And then this week, all hell broke loose. To be more specific: a plumbing line in my upstairs neighbor’s condo broke loose, and our home was ravaged in a matter of hours, while we were at work. I’ll spare you the details, but it will suffice to say that we have been relocated to a long-term stay hotel while the demolition crews have been pulling up floors, cutting out walls, and gutting rooms. We still have no idea how long it will take for our condo to be put back together, but we do know that we’re in this for a good long haul. I own a particularly clever and destructive dog who cannot be left alone in a strange hotel room while my husband and I go to work every day, so we’re staying in the suburbs (about 45 minutes from my home and office) to be near my gem of a mother-in-law, who is able to keep her for us, as long as we can help out with the many miles of walking daily that are required. (Terriers, you know?) Life for the past several days has been a blur of packing, moving, commuting, meetings with plumbers and insurance adjusters, shuttling the dog back and forth, and – oh yeah – working. No doubt, we’ll settle into a routine eventually, but at the moment, it is pure chaos. It’s sad, disorienting, anxiety-provoking, and exhausting. The spring marathon? It was already questionable at best, and now it’s officially out the window.

Our hotel room depresses me to no end. I’m out of my element in every sense of the word, in a neighborhood I don’t know, surrounded by fast food and chain restaurants. I’m living out of a suitcase of clothes and a few boxes of personal stuff hastily thrown together late at night. And the wireless sucks. In the first couple of days, I was in a daze, still so busy with long days of work that I didn’t reflect too deeply on what was happening. I mostly just laughed about it, and ate a little more pie than usual. And then last night, with the workweek over, it all hit me like a huge sack of potatoes (did I mention that spring marathon was in Boise, ID?), and I started to get frustrated, whiny, and sad.

Hotel room veggie slaw
I woke up this morning still in a rotten mood, but after partaking in some free continental breakfast, took a walk in the warm sunshine over to my mother-in-law’s to pick up my dog for the day, and gave myself a pep talk. This is a stressful life event to be sure, but this is not a crisis. I’m pissed off about the marathon falling apart, but the fact that training isn’t feasible for me right now isn’t a reason to stop taking care of myself. Lay off the pie, Amy. I can surely squeeze in a few “mental health miles” a few days a week, and hey, I’ve been meaning to check out YogaGlo anyway. No reason I can’t roll out the mat and hold a few poses right here on the colorfully-carpeted floor of the Marriott Residence Inn. We picked up our CSA delivery yesterday, and now our little hotel fridge is packed with fresh local vegetables and fruit. I got “home” from that walk, dug out a cutting board, a knife, and a plastic bowl from the hotel room cupboards, and chopped myself a beautiful slaw of bok choy, cabbage, fennel, radish, carrot, and apple. I felt happier with the first bite. Maybe tomorrow I’ll lace up and go find an access point to the Los Penasquitos Canyon Preserve, which I think is around here somewhere ... maybe that’s it, right there past the Carl’s Jr.?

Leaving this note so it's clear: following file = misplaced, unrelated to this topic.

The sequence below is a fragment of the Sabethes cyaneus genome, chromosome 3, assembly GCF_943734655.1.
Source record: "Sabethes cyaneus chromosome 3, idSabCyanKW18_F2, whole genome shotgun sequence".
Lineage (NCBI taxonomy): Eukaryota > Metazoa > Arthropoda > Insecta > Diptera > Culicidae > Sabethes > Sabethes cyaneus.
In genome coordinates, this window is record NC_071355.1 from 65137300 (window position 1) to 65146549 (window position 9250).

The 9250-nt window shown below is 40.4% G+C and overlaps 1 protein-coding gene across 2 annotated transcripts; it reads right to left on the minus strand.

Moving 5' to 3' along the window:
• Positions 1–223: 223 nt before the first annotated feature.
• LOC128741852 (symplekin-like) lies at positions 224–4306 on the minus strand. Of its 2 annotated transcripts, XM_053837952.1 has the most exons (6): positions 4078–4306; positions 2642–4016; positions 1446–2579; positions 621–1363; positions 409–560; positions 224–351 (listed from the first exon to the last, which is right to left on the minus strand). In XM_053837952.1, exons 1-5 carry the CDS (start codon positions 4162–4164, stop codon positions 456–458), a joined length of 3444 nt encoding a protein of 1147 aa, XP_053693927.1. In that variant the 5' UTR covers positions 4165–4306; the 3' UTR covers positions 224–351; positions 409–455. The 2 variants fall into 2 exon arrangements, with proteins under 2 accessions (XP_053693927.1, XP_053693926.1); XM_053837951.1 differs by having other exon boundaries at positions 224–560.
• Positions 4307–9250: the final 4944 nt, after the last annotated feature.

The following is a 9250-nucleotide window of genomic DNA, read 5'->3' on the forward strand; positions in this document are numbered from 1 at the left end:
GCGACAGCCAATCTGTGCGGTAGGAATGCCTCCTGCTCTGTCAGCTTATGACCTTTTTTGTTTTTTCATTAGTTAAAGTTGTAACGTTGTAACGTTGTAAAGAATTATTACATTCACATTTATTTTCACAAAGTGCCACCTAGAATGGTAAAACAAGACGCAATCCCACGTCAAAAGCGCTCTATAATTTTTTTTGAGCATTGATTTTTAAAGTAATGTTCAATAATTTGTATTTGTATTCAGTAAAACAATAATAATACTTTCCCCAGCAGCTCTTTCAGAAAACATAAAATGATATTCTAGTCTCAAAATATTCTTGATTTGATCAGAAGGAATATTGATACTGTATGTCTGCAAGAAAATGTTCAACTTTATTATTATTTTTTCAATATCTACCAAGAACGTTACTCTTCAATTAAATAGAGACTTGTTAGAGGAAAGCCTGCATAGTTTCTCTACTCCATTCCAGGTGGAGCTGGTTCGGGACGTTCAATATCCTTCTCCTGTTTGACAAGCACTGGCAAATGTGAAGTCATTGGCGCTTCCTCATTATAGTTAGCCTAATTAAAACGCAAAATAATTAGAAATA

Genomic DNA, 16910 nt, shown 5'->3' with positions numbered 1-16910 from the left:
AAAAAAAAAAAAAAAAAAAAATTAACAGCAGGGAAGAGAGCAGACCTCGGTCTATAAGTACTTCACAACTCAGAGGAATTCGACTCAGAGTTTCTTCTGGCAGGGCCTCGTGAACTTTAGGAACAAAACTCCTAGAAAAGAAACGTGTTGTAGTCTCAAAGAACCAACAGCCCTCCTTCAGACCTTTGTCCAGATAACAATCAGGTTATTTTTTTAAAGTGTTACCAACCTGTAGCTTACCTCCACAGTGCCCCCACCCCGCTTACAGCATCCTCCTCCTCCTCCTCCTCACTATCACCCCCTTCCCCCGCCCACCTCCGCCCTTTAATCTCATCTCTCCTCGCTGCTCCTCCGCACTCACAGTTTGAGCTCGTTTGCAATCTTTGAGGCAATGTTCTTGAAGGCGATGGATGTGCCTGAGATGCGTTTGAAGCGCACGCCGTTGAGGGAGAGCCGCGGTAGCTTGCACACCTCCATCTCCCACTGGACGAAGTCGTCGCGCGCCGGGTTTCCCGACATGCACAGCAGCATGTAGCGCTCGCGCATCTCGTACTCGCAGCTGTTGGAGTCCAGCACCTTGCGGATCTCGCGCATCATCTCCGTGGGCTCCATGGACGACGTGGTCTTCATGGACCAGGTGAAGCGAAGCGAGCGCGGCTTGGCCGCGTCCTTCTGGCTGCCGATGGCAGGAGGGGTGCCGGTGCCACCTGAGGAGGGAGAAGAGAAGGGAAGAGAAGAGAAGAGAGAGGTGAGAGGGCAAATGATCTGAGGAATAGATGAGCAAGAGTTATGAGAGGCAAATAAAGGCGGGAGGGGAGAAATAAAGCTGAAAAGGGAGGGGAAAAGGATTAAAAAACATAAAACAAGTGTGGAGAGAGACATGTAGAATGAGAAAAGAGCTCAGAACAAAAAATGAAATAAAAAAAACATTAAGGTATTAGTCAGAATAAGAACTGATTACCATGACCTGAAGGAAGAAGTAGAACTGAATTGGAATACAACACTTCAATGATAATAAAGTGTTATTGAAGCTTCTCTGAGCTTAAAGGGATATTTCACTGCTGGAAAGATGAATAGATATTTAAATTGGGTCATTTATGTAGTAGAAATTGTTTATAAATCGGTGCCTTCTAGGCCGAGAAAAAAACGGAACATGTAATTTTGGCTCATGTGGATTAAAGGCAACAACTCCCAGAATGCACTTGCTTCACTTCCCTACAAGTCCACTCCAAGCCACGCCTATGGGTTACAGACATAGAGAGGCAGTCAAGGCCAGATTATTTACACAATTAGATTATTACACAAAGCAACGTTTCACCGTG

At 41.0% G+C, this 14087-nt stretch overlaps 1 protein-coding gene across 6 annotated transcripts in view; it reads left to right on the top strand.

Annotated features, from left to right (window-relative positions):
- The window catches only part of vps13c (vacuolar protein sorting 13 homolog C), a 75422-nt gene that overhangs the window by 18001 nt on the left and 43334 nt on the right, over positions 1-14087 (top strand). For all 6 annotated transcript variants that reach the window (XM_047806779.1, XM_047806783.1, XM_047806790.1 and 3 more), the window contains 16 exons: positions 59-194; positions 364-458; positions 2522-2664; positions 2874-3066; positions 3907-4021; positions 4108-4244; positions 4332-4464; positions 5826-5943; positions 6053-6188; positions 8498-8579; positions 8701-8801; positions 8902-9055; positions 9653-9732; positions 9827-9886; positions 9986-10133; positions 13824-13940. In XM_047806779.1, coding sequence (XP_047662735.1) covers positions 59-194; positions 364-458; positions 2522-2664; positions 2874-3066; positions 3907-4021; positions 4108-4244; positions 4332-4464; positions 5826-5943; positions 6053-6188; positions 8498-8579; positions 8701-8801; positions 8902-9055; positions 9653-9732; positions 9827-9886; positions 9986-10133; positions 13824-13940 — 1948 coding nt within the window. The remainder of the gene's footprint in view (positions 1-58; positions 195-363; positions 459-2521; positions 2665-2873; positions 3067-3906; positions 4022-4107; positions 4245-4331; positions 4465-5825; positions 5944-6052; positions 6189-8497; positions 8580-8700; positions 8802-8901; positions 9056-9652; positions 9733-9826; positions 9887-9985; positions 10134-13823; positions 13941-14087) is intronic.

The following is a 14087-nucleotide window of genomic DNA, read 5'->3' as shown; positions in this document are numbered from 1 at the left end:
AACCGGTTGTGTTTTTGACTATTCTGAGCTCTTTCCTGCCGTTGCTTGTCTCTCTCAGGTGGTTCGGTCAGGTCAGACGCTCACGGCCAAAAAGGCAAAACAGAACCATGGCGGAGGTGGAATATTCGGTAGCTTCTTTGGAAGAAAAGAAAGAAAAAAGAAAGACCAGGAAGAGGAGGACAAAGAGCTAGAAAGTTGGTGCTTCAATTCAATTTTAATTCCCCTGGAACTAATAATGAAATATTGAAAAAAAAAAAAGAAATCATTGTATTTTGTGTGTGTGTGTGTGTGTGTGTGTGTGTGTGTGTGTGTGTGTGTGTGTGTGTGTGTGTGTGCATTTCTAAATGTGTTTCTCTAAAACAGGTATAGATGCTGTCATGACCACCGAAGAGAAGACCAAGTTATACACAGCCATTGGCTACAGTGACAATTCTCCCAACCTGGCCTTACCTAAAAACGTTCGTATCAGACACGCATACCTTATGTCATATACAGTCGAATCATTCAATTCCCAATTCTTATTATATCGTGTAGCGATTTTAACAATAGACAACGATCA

Sunday, March 2, 2014

Living Largo

Well, the universe has certainly been challenging me to walk my talk so far in 2014. In my first post of the year, I wrote about how we need pain to provide limits and boundaries (this one), and shortly thereafter came down sicker than I have ever been in my life. You "need your pain?" Okay, how about we set your lungs on fire and make every muscle in your body ache for weeks on end? Let's see what you can do with this. Like just about everyone, it seems, I came down with that nasty flu in late December, and after a good long battle with it, was starting to make my way back. Just as I was starting to think "is this little nagging cough ever going to stop?" it all came raging back with a mighty vengeance, and the second time around it was pneumonia.